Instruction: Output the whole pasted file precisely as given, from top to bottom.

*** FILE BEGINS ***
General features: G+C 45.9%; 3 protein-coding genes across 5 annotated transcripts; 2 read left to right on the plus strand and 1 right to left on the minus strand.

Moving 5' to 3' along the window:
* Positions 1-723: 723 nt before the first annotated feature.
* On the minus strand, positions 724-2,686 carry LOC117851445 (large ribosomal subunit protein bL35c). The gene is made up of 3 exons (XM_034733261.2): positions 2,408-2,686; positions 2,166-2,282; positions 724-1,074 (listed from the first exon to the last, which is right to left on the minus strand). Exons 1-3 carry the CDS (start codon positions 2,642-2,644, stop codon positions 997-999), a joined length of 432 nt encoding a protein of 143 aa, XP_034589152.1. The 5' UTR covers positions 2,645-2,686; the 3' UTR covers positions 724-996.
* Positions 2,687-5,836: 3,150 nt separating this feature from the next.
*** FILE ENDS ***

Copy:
General features: G+C 45.9%; 3 protein-coding genes across 5 annotated transcripts; 2 read left to right on the plus strand and 1 right to left on the minus strand.

Moving 5' to 3' along the window:
* Positions 1-723: 723 nt before the first annotated feature.
* On the minus strand, positions 724-2,686 carry LOC117851445 (large ribosomal subunit protein bL35c). The gene is made up of 3 exons (XM_034733261.2): positions 2,408-2,686; positions 2,166-2,282; positions 724-1,074 (listed from the first exon to the last, which is right to left on the minus strand). Exons 1-3 carry the CDS (start codon positions 2,642-2,644, stop codon positions 997-999), a joined length of 432 nt encoding a protein of 143 aa, XP_034589152.1. The 5' UTR covers positions 2,645-2,686; the 3' UTR covers positions 724-996.
* Positions 2,687-5,836: 3,150 nt separating this feature from the next.